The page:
Mad Hungry by Lucinda Scala Quinn (Artisan Books, 2009) is a 2010 IACP Cookbook awards finalist in the Children, Youth and Family category. For a list of all the finalists check out the Project Foodie IACP Finalist's Guide.
Serving three squares a day can be a daunting task, especially when cooking for people who are typically ravenous, yet uninterested in wasting precious time at the table. As an alternative to filling up on nutritionally void fast foods, author Lucinda Scala Quinn offers this straightforward approach to uncomplicated, guy-friendly home cooking. These recipes are simply written to instill confidence in the novice, yet tempting enough to appeal to the more experienced cook.
Photo by Mikkel Vang
Even more important than serving as Executive Food Director of Martha Stewart Omnimedia, Quinn is a wife and mother of three boys. In this book she shares many valuable lessons learned along the way (not the least of which is what exactly constitutes yukky); along with time-saving prep tips and a multitude of options and recipe variations. The book is geared toward feeding boys and men only because that is what Quinn does on a daily basis; but there is not one recipe in this book that wouldn't be enjoyed by any member of the opposite sex. I think this would also be a good basic cookbook for anyone-of any age or either gender-who is inexperienced in cooking or meal-planning.
For example, a full page is devoted to making a "Perfect Fried Egg Every Time." Following uncomplicated instructions on how to avoid overcooking or undercooking, there are tips on the type of eggs to buy, and suggestions for other easy ways to prepare them. This information alone could save a hungry guy's life.
The book begins with a primer on Tools, Flavors, and Theories, including some motherly advice on the very manly job of cleaning up. The hefty chapter on breakfast-indisputably the most important meal of the day-covers the sit-down variety as well as the sort grabbed on the way out the door. The chapter on lunch ("it really matters") contains the predictable hamburgers and panini, right along with a selection of ingenious soups, "boy salads," and "pocket pies"-made easy with cream cheese pastry. Dinners run the gamut from Stir-Fried Chinese Chicken and Peanuts to Spaghetti Carbonara; and are followed by a selection of flavorful sides and irresistible veggies.
Dessert is usually not a tough sell in a house filled with males, so the author keeps it short but sweet. "Down-Home Desserts" includes perennial favorites like assorted fruit pies, Apple Crisp, Peach Shortcake, and Velvety Chocolate Pudding. Admitting that some nights it's hard enough to get dinner on the table, let alone a homemade dessert, Quinn offers a list of 20 delectable, almost-instant endings that can be quickly assembled from pantry staples-without anyone suspecting you've taken a shortcut.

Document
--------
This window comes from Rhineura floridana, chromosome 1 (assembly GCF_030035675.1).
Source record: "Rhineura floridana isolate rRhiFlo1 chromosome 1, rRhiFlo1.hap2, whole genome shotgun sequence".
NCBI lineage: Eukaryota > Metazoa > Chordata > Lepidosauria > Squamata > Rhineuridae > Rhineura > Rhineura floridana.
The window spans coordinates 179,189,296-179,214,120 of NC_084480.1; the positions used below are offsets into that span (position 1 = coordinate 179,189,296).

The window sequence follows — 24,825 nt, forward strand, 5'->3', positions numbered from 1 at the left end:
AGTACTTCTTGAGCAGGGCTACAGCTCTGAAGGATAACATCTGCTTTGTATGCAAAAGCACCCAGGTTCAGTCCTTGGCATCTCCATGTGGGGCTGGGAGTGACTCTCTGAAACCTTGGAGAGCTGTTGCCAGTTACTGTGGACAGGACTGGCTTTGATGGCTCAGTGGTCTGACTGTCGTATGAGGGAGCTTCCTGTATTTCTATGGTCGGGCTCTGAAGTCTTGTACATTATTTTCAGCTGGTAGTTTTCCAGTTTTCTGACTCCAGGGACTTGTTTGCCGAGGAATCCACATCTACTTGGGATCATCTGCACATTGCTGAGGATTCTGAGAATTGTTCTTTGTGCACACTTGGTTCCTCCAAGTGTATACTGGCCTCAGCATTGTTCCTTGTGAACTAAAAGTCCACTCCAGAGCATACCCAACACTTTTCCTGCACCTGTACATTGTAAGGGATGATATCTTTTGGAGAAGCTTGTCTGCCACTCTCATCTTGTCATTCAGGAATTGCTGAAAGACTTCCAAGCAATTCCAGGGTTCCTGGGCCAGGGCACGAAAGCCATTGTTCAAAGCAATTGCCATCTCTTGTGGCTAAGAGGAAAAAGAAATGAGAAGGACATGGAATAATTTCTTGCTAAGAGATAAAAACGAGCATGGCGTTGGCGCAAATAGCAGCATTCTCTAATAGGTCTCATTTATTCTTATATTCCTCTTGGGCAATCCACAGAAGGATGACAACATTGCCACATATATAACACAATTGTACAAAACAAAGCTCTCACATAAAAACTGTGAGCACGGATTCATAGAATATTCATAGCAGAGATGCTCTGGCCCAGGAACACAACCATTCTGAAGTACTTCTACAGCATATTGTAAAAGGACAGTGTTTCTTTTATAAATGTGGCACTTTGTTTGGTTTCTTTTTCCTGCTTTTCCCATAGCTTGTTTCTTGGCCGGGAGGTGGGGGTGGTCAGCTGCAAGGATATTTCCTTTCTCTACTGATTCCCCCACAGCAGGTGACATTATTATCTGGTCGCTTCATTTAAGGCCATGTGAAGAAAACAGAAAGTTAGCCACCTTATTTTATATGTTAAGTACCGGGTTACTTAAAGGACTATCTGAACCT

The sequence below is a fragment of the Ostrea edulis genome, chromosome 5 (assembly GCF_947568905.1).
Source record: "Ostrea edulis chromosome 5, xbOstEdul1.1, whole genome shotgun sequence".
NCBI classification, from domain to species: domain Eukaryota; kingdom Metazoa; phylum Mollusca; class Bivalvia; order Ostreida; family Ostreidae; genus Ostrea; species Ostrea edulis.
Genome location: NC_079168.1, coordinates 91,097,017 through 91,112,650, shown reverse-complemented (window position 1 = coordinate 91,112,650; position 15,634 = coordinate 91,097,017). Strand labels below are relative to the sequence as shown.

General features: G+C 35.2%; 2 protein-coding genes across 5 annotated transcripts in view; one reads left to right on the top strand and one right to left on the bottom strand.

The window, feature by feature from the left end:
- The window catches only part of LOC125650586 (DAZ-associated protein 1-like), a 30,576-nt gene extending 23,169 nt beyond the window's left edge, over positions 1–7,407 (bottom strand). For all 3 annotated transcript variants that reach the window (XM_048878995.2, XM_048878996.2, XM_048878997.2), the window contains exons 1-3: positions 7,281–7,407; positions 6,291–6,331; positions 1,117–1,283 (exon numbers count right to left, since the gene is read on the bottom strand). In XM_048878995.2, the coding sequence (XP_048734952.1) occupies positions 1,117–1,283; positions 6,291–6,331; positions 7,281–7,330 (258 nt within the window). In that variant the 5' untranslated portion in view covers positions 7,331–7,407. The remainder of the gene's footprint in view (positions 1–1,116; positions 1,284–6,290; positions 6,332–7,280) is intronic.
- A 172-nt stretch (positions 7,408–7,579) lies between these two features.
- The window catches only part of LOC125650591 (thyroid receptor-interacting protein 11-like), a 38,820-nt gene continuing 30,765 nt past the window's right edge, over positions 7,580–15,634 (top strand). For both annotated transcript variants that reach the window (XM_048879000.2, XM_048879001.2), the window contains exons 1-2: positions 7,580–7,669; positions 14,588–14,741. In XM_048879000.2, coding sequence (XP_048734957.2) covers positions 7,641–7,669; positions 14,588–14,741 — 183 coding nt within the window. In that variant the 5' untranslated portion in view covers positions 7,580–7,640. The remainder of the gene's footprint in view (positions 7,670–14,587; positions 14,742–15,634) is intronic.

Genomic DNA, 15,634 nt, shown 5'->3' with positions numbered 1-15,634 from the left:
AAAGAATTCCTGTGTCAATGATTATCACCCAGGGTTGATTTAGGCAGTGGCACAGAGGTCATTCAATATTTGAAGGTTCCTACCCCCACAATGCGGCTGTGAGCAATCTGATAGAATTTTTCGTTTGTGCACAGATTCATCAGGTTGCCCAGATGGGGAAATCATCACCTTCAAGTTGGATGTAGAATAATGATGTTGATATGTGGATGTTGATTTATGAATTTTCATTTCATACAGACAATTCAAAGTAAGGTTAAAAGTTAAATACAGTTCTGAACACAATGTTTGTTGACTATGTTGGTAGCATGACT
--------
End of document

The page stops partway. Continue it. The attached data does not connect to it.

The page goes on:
There is definitely enough here to convince guys to slow down long enough to enjoy a balanced meal…regardless of whether or not they recognize it as such. Forget whatever else you've heard: Mother definitely knows best.
Dolly's Chocolate Bundt Cake
makes 1 large cake
Excerpted from MAD HUNGRY by Lucinda Scala Quinn (Artisan Books). Copyright 2009.
I use this recipe (thanks to my first employer, Dolly) more often than any other for special birthdays and holiday baking. If you think you're just a competent or if you're a novice baker, this is the cake for you: it's easy to prepare, bakes in one pan, has a moist and tender texture, and requires only a glaze to finish. Its distinctive look is on the fancy side, which brings a little something extra to a birthday party or holiday table.
- 1 cup (2 sticks) unsalted butter, softened
- 1 1/2 cups sugar
- 4 large eggs
- 1 teaspoon pure vanilla extract
- 2 1/2 cups all-purpose flour
- 1/2 cup unsweetened cocoa powder
- 1/2 teaspoon ground cinnamon
- 1 teaspoon baking soda
- 1 teaspoon coarse salt
- 1/2 cup chopped semisweet chocolate
- 1/2 cup chopped walnuts (optional)
- 1 cup buttermilk
- 1 cup finely chopped unsweetened chocolate
- 1/2 cup sugar
- 1/3 cup (5 1/3 tablespoons) unsalted butter
- 2/3 cup heavy cream
- 2 tablespoons rum or brandy (optional)
1. Preheat the oven to 325°F. Butter a 12-cup Bundt pan.
2. To make the cake, in a large bowl, cream together the butter and sugar. Beat in the eggs, one at a time, and the vanilla. Scrape down the sides of the bowl.
3. In a separate bowl, whisk together the flour, cocoa, cinnamon, baking soda, and salt. Toss in the chopped chocolate and the walnuts, if using.
4. Into the butter mixture, alternately add the flour mixture and the buttermilk in three additions, ending with the flour. Mix just until everything is blended together; don't overmix.
5. Spoon the batter evenly into the Bundt pan and smooth the top of the batter. Bake for about 55 to 60 minutes, or until a cake tester or toothpick inserted into the cake comes out clean. Let the cake cool in the pan briefly. Turn out onto a cake plate to cool completely.
6. For the glaze, place a heat-proof bowl over a pot of simmering water. Add the glaze ingredients and stir to melt and combine. Drizzle over the top of the cooled cake and let the glaze set, 15 to 20 minutes, before serving.
This chocolate glaze also doubles as a spread or topping. Pour into a jar and refrigerate for up to 6 weeks. Spread on warm toast or reheat and drizzle on ice cream, layer into a sundae, or use as a dip for fresh strawberries.
Disclosure: Review copies of books discussed in this post may have been provided to Project Foodie by publicists and/or publishers.